Posted: Thu Jul 29, 2010 1:49 am Post subject: Impact v Urgency
Could somebody please help me out here...
For years we have prioritised incidents in a prehistoric way, with the use of lists "if its this service, its a p1..etc". I am hoping to shorly implement impact v urgency however i have hit a few stumbling blocks and cant for the life of me find any help in the books (maybe i have just missed it??)
So, i have 4 priorities. 1 - 4. Which means in turn 4 definitions for impact and urgency. I have the impact statements which is quite straight forward. My question is on urgency....
Should i have urgency statements of:
1. Needs an immediate fix
2. Needs fixing in 4 hours
3. Needs fixing in 24 hours
4. no time scale associated
As i believe priority to be dynamic in that the urgency can differ depending on the length of time the fix is taking, i cant see what else these statements can be?
Joined: Mar 04, 2008 Posts: 1890 Location: Helensburgh
Posted: Thu Jul 29, 2010 7:19 pm Post subject:
if you have four levels of impact and four levels of urgency then you might find you have sixteen priorities because priority is not impact versus urgency but a function of impact and urgency.
Impact is about how much it is costing or how high the risk is of cost
urgency is about how much it will cost (or risk) every moment service is not restored.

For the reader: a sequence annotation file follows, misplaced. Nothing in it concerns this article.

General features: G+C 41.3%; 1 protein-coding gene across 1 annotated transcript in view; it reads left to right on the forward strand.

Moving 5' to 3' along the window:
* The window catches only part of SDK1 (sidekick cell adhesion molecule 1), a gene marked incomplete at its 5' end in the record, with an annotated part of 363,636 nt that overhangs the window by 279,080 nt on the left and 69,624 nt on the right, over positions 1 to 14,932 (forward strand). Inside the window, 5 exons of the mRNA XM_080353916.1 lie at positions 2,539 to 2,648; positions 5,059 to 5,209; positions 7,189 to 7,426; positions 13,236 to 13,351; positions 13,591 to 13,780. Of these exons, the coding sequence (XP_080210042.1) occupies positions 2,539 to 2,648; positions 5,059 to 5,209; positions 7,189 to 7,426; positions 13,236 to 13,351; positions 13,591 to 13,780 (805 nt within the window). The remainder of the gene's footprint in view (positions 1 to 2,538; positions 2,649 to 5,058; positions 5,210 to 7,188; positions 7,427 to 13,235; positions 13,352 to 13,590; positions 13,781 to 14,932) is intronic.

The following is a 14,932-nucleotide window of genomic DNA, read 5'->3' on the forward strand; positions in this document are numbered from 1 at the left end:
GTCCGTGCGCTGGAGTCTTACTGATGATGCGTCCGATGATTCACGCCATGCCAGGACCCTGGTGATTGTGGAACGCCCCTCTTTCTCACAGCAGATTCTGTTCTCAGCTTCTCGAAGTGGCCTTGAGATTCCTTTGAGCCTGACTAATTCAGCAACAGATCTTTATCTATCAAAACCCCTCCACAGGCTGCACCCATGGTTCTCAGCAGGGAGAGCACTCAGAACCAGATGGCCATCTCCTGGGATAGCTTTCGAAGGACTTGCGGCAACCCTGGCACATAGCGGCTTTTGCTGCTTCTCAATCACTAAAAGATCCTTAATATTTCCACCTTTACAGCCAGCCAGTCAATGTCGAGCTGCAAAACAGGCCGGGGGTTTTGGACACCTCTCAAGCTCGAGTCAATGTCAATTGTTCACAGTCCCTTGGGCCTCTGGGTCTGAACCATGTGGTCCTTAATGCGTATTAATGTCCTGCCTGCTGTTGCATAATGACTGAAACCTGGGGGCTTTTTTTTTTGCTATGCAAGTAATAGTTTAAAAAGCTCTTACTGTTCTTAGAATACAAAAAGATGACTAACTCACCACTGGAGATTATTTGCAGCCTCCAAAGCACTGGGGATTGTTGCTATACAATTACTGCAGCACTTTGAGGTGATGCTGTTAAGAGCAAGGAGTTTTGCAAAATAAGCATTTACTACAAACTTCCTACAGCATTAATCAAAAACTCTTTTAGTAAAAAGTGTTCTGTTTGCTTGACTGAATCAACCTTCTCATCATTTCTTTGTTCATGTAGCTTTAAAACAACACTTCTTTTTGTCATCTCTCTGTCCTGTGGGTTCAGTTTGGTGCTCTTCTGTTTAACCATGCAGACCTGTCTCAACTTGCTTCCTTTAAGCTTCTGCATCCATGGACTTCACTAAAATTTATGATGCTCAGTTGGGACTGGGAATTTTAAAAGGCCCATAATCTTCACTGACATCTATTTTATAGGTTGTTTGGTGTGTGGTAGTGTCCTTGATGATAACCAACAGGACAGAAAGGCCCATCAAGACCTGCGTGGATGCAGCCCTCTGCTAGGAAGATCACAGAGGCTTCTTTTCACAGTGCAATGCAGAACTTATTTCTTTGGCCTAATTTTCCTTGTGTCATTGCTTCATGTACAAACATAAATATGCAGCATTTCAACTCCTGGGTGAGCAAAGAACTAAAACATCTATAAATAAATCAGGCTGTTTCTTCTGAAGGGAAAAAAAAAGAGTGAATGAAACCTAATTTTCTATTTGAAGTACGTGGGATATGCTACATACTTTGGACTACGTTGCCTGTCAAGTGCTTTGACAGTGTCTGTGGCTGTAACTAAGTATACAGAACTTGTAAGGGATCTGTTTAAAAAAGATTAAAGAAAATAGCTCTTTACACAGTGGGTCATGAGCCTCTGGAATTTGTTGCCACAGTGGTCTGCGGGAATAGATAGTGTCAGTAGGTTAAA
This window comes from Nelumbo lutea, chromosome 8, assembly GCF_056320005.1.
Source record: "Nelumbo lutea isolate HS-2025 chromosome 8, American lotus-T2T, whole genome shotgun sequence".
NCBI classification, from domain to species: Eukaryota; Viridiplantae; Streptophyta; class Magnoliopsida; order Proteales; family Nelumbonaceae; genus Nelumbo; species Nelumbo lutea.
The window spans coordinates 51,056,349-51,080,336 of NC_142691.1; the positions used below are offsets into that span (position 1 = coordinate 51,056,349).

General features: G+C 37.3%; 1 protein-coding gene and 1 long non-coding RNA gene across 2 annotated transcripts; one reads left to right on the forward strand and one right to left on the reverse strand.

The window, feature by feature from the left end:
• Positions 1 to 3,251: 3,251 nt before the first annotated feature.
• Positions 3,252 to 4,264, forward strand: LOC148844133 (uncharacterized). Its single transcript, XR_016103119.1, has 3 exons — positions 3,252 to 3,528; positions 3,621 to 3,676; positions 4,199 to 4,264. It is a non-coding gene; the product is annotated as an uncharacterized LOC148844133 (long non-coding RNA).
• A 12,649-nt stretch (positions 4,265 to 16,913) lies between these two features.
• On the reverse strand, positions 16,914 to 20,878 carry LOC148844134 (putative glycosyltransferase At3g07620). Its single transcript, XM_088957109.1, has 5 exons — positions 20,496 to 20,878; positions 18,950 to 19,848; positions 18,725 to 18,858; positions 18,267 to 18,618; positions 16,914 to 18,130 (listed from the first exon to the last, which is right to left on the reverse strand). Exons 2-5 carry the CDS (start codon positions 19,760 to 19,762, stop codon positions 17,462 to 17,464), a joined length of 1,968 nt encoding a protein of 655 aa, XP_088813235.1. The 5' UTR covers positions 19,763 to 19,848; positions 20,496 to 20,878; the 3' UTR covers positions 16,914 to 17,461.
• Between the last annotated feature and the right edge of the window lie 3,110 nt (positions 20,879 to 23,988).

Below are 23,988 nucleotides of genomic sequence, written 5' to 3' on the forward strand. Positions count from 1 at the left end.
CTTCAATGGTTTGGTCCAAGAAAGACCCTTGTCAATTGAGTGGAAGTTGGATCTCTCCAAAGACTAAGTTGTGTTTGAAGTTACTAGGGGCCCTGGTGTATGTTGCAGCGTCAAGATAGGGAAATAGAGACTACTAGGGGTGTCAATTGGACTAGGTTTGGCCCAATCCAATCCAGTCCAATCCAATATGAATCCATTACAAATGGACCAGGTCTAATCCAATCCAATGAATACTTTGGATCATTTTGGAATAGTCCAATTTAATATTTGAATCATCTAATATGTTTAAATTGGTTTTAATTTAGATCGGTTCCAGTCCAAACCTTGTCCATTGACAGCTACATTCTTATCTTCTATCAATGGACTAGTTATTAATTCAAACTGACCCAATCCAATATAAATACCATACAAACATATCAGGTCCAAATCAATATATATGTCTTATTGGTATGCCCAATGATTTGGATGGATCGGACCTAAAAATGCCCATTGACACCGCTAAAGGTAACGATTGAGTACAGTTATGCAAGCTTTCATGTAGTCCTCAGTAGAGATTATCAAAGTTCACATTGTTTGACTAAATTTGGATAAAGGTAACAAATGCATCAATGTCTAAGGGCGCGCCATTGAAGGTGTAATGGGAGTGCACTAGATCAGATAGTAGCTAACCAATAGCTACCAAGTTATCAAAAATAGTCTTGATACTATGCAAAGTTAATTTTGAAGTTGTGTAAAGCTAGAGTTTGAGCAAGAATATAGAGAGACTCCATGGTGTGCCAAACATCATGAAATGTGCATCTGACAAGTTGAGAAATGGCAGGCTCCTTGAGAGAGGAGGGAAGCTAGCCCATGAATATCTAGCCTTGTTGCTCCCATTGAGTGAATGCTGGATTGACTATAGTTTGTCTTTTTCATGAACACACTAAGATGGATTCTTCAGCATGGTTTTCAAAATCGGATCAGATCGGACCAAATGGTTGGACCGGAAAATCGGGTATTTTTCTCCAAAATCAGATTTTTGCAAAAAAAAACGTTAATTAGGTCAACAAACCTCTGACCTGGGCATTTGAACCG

The trouble is that costs can be at a steady rate, a varying rate or they can be milestone related. So urgency is a bit tricky. Your idea of fixed time point targets will fall foul of any situation where the costs become important at different time points (like 15 hours).
Don't forget that the reason for assigning priorities is simply to enable you to best allocate resources when demand exceeds their availability. _________________ "Method goes far to prevent trouble in business: for it makes the task easy, hinders confusion, saves abundance of time, and instructs those that have business depending, both what to do and what to hope."
William Penn 1644-1718
Not disagreeing with Diarmid, exactly, but Impact is not just about cost. It is about Impact to the Business. I have been working recently in the NHS, where Impact is about Clinical Impact.
I always use (straight from the book) High, Medium Low Impact and the same for Urgency, giving 5 priority levels _________________ Liz Gallacher,
Accredited ITIL and ISO/IEC20000 Trainer and Consultant - Freelance
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